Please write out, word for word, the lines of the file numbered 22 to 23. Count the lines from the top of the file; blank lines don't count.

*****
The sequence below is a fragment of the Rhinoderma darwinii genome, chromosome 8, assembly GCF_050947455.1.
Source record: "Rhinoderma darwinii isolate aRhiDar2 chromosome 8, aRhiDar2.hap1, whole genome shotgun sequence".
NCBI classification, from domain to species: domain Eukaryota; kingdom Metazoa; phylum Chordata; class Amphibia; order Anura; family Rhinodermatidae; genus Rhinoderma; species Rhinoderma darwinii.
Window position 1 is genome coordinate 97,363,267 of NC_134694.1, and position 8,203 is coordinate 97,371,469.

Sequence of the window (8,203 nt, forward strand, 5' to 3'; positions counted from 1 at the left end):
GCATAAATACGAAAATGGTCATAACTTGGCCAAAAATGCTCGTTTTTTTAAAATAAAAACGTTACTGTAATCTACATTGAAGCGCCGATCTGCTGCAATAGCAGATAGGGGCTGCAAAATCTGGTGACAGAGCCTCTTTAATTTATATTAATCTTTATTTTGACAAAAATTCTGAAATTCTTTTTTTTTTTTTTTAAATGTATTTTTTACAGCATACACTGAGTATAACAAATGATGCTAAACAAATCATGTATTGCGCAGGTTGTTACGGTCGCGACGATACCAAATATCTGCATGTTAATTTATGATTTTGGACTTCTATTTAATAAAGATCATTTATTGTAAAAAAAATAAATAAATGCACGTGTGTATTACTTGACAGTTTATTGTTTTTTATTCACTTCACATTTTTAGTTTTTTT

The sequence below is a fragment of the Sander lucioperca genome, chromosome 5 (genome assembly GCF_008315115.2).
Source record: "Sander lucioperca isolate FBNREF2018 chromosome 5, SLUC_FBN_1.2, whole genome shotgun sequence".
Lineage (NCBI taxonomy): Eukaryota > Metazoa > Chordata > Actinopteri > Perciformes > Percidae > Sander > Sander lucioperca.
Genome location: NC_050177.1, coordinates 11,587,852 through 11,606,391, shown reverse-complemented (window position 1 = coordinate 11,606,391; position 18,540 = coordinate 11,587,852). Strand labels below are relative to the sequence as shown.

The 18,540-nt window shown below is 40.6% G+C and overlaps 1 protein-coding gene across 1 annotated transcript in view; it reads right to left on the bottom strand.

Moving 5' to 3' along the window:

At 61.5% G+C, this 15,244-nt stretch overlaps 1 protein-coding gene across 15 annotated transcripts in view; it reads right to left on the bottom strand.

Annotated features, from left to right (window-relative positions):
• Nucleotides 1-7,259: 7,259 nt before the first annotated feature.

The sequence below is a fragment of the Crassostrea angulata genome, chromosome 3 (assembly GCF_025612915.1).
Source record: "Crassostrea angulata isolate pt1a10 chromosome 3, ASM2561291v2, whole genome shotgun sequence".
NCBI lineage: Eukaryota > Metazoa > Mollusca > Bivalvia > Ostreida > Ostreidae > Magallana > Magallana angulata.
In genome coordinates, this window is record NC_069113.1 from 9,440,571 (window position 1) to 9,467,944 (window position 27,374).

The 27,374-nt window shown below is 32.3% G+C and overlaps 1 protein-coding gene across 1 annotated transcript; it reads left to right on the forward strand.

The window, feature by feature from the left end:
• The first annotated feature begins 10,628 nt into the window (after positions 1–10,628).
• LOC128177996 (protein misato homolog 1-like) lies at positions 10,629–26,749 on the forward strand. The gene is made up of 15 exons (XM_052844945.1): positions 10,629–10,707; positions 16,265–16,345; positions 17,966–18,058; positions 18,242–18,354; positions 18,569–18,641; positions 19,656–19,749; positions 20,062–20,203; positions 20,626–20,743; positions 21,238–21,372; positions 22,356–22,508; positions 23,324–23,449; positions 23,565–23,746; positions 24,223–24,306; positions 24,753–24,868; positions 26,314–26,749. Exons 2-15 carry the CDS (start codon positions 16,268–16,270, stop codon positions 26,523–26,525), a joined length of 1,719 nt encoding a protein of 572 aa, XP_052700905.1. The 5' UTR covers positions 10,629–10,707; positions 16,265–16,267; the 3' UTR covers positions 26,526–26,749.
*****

• The first annotated feature begins 10,628 nt into the window (after positions 1–10,628).
• LOC128177996 (protein misato homolog 1-like) lies at positions 10,629–26,749 on the forward strand. The gene is made up of 15 exons (XM_052844945.1): positions 10,629–10,707; positions 16,265–16,345; positions 17,966–18,058; positions 18,242–18,354; positions 18,569–18,641; positions 19,656–19,749; positions 20,062–20,203; positions 20,626–20,743; positions 21,238–21,372; positions 22,356–22,508; positions 23,324–23,449; positions 23,565–23,746; positions 24,223–24,306; positions 24,753–24,868; positions 26,314–26,749. Exons 2-15 carry the CDS (start codon positions 16,268–16,270, stop codon positions 26,523–26,525), a joined length of 1,719 nt encoding a protein of 572 aa, XP_052700905.1. The 5' UTR covers positions 10,629–10,707; positions 16,265–16,267; the 3' UTR covers positions 26,526–26,749.